Research at SwissFEL: Seeing through the building blocks of life
Experiments at SwissFEL will help us understand important processes in living organisms. They will reveal how vital biomolecules, whose structures cannot be determined using current techniques – are constructed. They will also reveal how the shapes of these molecules change. This knowledge will help us understand disease processes and to develop the drugs needed to treat them.
Biological molecules perform a vast number of tasks inside living organisms – for example, they pass information arriving from a cell’s external environment to its interior, and help build the other vital substances it needs using its DNA as a blueprint. Each of these biomolecules works like a tiny high-precision machine, whose components need an exactly predetermined shape to be able to carry out their cellular functions.
A great deal of research effort aims at working out exactly how biomolecules are built up and how they "function". Research at SwissFEL will greatly broaden our understanding of biomolecules – by revealing molecular structures that cannot be determined using current methods, as well as showing these molecules "in motion" instead of merely in a resting state. Armed with this knowledge, it will be possible to understand basic processes in living organisms better, and to lay the foundations for new treatments for a range of diseases. It will also be possible to recognise how faulty molecules cause illnesses, and how novel medications will need to function in order to target key processes in pathogens like bacteria and viruses.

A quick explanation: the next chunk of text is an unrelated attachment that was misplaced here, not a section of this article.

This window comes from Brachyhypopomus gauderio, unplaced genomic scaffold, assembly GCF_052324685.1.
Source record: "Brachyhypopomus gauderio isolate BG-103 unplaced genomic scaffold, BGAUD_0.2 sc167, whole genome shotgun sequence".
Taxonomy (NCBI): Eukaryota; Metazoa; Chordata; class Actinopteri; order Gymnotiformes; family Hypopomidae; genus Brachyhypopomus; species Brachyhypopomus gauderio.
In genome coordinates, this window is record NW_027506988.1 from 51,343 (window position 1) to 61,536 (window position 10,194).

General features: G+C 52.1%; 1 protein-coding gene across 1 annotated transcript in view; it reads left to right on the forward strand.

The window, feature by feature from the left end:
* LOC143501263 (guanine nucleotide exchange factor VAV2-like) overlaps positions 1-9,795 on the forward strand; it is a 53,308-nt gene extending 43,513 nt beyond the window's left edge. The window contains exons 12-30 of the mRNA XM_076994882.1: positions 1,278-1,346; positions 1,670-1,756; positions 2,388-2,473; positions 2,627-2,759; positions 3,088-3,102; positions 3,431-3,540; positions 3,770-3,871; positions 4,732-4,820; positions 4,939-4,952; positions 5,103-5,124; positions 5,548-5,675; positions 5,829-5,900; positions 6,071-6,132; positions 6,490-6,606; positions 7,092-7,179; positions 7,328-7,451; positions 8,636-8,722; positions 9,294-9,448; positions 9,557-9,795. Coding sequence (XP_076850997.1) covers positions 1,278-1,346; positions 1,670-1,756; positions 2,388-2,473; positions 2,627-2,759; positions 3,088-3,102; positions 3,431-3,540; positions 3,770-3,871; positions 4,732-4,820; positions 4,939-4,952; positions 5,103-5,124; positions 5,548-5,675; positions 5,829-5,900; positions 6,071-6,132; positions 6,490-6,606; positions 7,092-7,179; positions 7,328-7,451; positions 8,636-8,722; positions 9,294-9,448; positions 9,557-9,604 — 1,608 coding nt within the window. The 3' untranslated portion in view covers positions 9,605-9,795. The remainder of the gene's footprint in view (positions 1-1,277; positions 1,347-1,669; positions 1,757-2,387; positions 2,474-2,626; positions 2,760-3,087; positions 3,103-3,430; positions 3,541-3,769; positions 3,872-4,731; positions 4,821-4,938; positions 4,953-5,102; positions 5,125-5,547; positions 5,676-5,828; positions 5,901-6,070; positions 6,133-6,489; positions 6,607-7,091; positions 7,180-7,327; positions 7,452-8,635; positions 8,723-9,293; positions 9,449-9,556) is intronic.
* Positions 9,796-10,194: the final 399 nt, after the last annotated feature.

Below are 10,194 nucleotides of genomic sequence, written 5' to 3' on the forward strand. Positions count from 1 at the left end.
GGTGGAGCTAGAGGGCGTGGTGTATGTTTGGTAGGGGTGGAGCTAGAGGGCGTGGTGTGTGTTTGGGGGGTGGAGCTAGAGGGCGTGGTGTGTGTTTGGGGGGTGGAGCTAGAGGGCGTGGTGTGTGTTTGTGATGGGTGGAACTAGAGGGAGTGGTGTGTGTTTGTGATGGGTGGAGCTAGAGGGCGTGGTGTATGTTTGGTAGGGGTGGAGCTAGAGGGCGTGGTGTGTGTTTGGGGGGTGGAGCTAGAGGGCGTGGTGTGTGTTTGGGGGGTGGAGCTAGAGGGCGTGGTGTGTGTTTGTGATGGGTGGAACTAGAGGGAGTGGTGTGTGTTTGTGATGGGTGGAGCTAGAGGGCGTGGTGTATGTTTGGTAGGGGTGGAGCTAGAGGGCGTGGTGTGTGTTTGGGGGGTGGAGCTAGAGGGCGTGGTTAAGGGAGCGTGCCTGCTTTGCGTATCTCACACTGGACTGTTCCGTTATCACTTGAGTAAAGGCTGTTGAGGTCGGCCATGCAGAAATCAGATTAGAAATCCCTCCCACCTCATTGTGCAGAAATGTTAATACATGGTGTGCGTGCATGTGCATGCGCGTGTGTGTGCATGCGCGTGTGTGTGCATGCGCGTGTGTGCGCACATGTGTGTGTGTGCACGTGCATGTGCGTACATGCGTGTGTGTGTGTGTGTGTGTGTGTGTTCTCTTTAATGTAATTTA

We can already determine the static structures of biomolecules by conducting experiments at the Swiss Light Source (SLS) at PSI, or at similar facilities – the manner in which ribosomes function was clarified in this way. Ribosomes in cells have the task of assembling proteins from individual amino acids, according to the pattern laid down in the DNA: this work was awarded the Nobel Prize for chemistry in 2009. The main drawback to the approach currently used at the SLS however, is that it requires use of protein crystals in which many thousands copies of the same molecule are arranged into a regular structure; for many molecules it is impossible to grow the crystals required. Those that have proved refractory to current approaches include many membrane proteins involved in controlling exchanges between the interior of a cell and its environment. Membrane proteins either fail to form crystals at all or only form crystals a few hundred nanometres in length, which is too small. At SwissFEL, it will be possible to determine the structure of these molecules.
The machinery of life in motion
Experiments at SwissFEL will make it possible to observe complex biomolecules in motion. When they are performing their various tasks, these molecules are undergoing continuous changes in shape. For example, light entering the eye stimulates the retinal protein rhodopsin to change its shape. This in turn triggers a chain of further chemical reactions that ultimately generate a nerve impulse, which is sent towards the brain. After a short time, the rhodopsin molecules return to their original shape and are ready to receive photons once more. Similar processes occur in most molecules. Even if the initial and final states of a molecule are known, there has not previously been a way of observing a molecule whilst it is actually undergoing a shape change. The extremely short X-ray light pulses of SwissFEL will now make it possible to see the intermediate states of a molecule, and thereby shed light on exactly how it functions.